The data, treatment and analysis, and the model simulations were performed in the Department of Physics at Imperial College, using computing facilities of the Space and Atmospheric Physics Group.

The data was collected in 1970 by a NASA instrument (IRIS - InfraRed Interferometric Spectrometer), on the Nimbus 4 spacecraft, between April 1970 and January 1971. From October 1996, the Interferometric Monitor of Greenhouse Gases (IMG) instrument, on board the Japanese ADEOS satellite, produced about 9 months of global observations of the spectrum of outgoing longwave radiation.

2. Radiative forcing is a measure of the climate effect of greenhouse gases. It is defined as: the change in average net radiation at the top of the atmosphere because of a change in either solar or infrared radiation, where net radiation is the difference between the net solar and the net infrared components.

3. General circulation models are widely used in the scientific community as tools to represent and predict current and future climate.

4. Imperial College of Science, Technology and Medicine is an independent constituent part of the University of London. Founded in 1907, the College teaches a full range of science, engineering, medical and management disciplines at the highest level. The College is the largest applied science and technology university institution in the UK, with one of the largest annual turnovers (UKP339 million in 1999-2000) and research incomes (UKP176 million in 1999-2000). Web site at

Imperial College London

Related Climate Change Articles from Brightsurf:

Are climate scientists being too cautious when linking extreme weather to climate change?
Climate science has focused on avoiding false alarms when linking extreme events to climate change.

Mysterious climate change
New research findings underline the crucial role that sea ice throughout the Southern Ocean played for atmospheric CO2 in times of rapid climate change in the past.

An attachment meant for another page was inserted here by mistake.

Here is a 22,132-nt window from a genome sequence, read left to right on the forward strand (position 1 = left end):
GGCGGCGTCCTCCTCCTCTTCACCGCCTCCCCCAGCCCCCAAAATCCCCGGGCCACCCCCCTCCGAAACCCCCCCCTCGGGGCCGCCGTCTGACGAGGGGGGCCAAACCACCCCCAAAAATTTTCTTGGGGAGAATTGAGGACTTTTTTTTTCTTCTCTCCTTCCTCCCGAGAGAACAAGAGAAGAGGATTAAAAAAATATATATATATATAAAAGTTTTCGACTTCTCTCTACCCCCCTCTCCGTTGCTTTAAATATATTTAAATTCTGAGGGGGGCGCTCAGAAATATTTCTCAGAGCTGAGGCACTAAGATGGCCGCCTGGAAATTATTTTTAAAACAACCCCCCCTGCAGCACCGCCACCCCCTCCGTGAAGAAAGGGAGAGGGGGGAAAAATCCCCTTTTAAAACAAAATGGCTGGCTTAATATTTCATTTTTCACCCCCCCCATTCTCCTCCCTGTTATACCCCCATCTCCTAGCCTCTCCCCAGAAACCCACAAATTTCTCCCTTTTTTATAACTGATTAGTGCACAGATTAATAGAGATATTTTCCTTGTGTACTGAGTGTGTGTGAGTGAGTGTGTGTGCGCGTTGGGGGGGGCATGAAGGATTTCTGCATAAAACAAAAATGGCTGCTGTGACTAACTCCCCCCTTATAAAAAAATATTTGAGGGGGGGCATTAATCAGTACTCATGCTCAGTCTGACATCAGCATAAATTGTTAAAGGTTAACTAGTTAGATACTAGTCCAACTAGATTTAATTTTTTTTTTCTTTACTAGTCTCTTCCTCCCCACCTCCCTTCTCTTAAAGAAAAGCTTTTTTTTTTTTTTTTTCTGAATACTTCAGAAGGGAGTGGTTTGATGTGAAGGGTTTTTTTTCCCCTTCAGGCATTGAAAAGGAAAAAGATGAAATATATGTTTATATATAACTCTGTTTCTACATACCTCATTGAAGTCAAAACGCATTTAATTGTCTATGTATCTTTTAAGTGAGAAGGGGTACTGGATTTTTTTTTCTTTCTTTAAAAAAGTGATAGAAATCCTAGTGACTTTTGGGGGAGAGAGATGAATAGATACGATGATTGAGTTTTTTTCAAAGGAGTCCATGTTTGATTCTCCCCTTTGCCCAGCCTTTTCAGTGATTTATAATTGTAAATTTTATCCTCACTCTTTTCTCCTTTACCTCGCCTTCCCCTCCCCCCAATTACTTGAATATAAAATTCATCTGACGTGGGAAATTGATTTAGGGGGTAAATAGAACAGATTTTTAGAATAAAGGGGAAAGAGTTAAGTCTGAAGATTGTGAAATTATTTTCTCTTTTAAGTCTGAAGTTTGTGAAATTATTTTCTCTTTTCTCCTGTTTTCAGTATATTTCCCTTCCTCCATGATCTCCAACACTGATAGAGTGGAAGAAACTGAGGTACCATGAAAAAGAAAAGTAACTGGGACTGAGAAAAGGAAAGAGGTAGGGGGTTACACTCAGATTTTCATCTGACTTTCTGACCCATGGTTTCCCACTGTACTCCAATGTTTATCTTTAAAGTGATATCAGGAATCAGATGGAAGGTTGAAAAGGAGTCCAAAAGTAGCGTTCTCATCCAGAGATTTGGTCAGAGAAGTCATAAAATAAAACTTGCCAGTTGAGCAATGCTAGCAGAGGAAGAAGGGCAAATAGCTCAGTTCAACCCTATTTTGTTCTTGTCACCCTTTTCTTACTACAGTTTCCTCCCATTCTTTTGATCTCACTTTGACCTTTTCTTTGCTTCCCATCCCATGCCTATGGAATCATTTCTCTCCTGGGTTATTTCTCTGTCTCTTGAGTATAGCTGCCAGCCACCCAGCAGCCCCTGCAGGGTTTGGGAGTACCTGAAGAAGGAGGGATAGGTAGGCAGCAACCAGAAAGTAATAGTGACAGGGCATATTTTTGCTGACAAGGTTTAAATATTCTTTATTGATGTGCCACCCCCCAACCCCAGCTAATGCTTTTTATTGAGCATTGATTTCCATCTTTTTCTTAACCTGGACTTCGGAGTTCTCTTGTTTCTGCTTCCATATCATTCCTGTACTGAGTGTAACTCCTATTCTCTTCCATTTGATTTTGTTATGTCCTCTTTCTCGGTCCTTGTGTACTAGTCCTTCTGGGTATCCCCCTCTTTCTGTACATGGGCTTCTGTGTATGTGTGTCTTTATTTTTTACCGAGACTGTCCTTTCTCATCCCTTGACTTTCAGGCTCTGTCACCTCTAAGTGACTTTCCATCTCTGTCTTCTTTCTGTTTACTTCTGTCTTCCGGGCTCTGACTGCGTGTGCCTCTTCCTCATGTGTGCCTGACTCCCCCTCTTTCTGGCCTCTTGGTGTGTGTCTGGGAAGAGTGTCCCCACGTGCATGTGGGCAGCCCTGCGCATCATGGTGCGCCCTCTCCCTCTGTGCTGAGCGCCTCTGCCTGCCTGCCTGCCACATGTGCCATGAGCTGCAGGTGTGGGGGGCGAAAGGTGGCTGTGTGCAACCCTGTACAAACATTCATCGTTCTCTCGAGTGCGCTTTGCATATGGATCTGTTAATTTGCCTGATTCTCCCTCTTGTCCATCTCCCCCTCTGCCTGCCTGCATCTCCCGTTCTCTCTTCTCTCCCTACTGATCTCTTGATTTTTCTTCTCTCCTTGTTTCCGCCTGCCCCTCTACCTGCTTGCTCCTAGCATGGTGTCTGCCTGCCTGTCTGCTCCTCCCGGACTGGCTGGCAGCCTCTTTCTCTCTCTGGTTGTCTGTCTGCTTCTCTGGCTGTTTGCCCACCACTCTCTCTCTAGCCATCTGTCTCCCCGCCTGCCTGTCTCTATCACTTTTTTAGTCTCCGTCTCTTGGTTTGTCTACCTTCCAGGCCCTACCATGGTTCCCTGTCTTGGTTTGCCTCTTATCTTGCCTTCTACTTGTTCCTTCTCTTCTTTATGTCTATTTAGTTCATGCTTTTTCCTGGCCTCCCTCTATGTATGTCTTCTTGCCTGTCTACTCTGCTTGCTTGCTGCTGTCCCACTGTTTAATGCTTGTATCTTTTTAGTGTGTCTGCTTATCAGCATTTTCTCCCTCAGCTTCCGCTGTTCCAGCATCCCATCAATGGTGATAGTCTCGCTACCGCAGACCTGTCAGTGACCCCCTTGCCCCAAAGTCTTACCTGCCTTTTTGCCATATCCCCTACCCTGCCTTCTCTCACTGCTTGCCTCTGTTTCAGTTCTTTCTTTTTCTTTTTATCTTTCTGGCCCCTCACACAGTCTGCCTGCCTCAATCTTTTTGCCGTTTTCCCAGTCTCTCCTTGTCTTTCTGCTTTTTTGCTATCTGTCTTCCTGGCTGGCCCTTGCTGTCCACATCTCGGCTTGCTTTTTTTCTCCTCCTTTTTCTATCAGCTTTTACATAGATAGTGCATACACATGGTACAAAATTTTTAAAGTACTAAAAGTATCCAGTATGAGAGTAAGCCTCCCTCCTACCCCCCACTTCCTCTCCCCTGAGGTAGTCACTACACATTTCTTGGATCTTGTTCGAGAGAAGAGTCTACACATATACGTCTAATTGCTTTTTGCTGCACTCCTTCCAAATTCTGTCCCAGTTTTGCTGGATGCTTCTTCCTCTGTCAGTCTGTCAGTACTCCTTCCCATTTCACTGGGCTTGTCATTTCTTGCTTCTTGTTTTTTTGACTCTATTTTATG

Mapping the path of climate change
Predicting a major transition, such as climate change, is extremely difficult, but the probabilistic framework developed by the authors is the first step in identifying the path between a shift in two environmental states.

Small change for climate change: Time to increase research funding to save the world
A new study shows that there is a huge disproportion in the level of funding for social science research into the greatest challenge in combating global warming -- how to get individuals and societies to overcome ingrained human habits to make the changes necessary to mitigate climate change.

Sub-national 'climate clubs' could offer key to combating climate change
'Climate clubs' offering membership for sub-national states, in addition to just countries, could speed up progress towards a globally harmonized climate change policy, which in turn offers a way to achieve stronger climate policies in all countries.

Review of Chinese atmospheric science research over the past 70 years: Climate and climate change
Over the past 70 years since the foundation of the People's Republic of China, Chinese scientists have made great contributions to various fields in the research of atmospheric sciences, which attracted worldwide attention.

A CERN for climate change
In a Perspective article appearing in this week's Proceedings of the National Academy of Sciences, Tim Palmer (Oxford University), and Bjorn Stevens (Max Planck Society), critically reflect on the present state of Earth system modelling.

Fairy-wrens change breeding habits to cope with climate change
Warmer temperatures linked to climate change are having a big impact on the breeding habits of one of Australia's most recognisable bird species, according to researchers at The Australian National University (ANU).

Believing in climate change doesn't mean you are preparing for climate change, study finds
Notre Dame researchers found that although coastal homeowners may perceive a worsening of climate change-related hazards, these attitudes are largely unrelated to a homeowner's expectations of actual home damage.

Older forests resist change -- climate change, that is
Older forests in eastern North America are less vulnerable to climate change than younger forests, particularly for carbon storage, timber production, and biodiversity, new research finds.

Read More: Climate Change News and Climate Change Current Events is a participant in the Amazon Services LLC Associates Program, an affiliate advertising program designed to provide a means for sites to earn advertising fees by advertising and linking to